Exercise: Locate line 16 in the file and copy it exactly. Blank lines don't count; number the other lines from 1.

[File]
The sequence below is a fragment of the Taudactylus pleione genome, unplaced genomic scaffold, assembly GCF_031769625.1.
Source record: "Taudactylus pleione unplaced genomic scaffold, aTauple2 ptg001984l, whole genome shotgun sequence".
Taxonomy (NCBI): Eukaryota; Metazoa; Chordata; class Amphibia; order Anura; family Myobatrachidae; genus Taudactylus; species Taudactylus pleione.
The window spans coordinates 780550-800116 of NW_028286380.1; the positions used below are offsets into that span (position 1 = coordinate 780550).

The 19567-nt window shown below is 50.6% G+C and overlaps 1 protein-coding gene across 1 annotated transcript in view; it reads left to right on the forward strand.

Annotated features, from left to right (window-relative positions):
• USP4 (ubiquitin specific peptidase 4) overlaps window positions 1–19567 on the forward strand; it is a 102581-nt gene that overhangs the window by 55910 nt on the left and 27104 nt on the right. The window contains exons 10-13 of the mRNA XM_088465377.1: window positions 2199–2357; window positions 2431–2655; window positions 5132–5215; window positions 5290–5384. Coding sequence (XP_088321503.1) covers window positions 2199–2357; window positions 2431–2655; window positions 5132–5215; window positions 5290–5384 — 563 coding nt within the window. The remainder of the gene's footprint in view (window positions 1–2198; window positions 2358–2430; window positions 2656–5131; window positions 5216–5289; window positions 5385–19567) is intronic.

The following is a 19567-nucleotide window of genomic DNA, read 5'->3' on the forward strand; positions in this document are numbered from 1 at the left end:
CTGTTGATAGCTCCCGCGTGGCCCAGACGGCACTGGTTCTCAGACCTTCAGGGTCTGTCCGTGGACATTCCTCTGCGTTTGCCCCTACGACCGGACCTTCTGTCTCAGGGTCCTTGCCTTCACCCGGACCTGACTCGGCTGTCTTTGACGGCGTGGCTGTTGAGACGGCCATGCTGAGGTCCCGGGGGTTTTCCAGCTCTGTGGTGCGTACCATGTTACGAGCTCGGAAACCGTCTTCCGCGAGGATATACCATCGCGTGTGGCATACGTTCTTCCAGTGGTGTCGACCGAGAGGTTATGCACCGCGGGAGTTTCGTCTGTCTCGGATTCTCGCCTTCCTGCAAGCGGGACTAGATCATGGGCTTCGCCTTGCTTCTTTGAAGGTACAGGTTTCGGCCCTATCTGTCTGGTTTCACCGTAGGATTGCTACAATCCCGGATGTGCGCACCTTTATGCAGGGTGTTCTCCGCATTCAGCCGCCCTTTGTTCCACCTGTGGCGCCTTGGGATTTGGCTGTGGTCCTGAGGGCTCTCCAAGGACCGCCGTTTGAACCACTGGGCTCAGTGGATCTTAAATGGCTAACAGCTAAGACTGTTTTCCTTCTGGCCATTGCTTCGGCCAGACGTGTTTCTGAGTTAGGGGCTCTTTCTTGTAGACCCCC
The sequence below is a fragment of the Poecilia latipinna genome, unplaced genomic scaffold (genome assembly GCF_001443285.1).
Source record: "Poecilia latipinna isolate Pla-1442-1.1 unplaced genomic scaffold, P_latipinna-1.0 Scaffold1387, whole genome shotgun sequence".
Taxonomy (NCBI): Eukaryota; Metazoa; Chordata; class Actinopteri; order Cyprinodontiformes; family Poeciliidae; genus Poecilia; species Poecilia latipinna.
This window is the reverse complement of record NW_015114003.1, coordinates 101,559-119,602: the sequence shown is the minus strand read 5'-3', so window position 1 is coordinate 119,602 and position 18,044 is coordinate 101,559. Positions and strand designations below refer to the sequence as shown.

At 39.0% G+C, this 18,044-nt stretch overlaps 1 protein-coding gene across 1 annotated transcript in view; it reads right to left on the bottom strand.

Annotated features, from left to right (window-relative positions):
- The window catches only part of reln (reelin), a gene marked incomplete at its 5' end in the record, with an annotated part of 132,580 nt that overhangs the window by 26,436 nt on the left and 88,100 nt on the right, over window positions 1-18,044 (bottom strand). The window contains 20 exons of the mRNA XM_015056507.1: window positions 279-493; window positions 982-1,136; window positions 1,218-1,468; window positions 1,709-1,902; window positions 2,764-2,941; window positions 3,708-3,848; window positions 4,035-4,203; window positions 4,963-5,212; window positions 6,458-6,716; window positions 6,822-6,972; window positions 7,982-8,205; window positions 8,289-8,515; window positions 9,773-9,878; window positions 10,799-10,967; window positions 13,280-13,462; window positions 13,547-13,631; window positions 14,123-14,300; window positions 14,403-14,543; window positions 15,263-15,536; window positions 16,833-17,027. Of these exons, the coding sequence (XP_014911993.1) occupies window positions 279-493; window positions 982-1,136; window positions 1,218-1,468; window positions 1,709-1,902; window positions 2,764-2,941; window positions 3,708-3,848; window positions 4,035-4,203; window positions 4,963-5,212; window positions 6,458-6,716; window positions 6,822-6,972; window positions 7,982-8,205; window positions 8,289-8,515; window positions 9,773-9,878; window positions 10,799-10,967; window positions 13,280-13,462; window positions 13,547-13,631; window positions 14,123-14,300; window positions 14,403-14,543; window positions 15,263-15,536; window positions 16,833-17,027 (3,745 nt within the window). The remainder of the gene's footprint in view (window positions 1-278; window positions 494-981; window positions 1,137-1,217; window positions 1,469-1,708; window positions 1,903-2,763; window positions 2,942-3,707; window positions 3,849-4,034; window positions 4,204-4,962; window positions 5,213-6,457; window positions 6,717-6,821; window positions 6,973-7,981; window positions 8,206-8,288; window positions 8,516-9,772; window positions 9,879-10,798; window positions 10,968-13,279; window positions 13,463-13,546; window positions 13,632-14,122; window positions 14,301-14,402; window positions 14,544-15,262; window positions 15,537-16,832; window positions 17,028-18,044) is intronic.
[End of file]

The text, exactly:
- The window catches only part of reln (reelin), a gene marked incomplete at its 5' end in the record, with an annotated part of 132,580 nt that overhangs the window by 26,436 nt on the left and 88,100 nt on the right, over window positions 1-18,044 (bottom strand). The window contains 20 exons of the mRNA XM_015056507.1: window positions 279-493; window positions 982-1,136; window positions 1,218-1,468; window positions 1,709-1,902; window positions 2,764-2,941; window positions 3,708-3,848; window positions 4,035-4,203; window positions 4,963-5,212; window positions 6,458-6,716; window positions 6,822-6,972; window positions 7,982-8,205; window positions 8,289-8,515; window positions 9,773-9,878; window positions 10,799-10,967; window positions 13,280-13,462; window positions 13,547-13,631; window positions 14,123-14,300; window positions 14,403-14,543; window positions 15,263-15,536; window positions 16,833-17,027. Of these exons, the coding sequence (XP_014911993.1) occupies window positions 279-493; window positions 982-1,136; window positions 1,218-1,468; window positions 1,709-1,902; window positions 2,764-2,941; window positions 3,708-3,848; window positions 4,035-4,203; window positions 4,963-5,212; window positions 6,458-6,716; window positions 6,822-6,972; window positions 7,982-8,205; window positions 8,289-8,515; window positions 9,773-9,878; window positions 10,799-10,967; window positions 13,280-13,462; window positions 13,547-13,631; window positions 14,123-14,300; window positions 14,403-14,543; window positions 15,263-15,536; window positions 16,833-17,027 (3,745 nt within the window). The remainder of the gene's footprint in view (window positions 1-278; window positions 494-981; window positions 1,137-1,217; window positions 1,469-1,708; window positions 1,903-2,763; window positions 2,942-3,707; window positions 3,849-4,034; window positions 4,204-4,962; window positions 5,213-6,457; window positions 6,717-6,821; window positions 6,973-7,981; window positions 8,206-8,288; window positions 8,516-9,772; window positions 9,879-10,798; window positions 10,968-13,279; window positions 13,463-13,546; window positions 13,632-14,122; window positions 14,301-14,402; window positions 14,544-15,262; window positions 15,537-16,832; window positions 17,028-18,044) is intronic.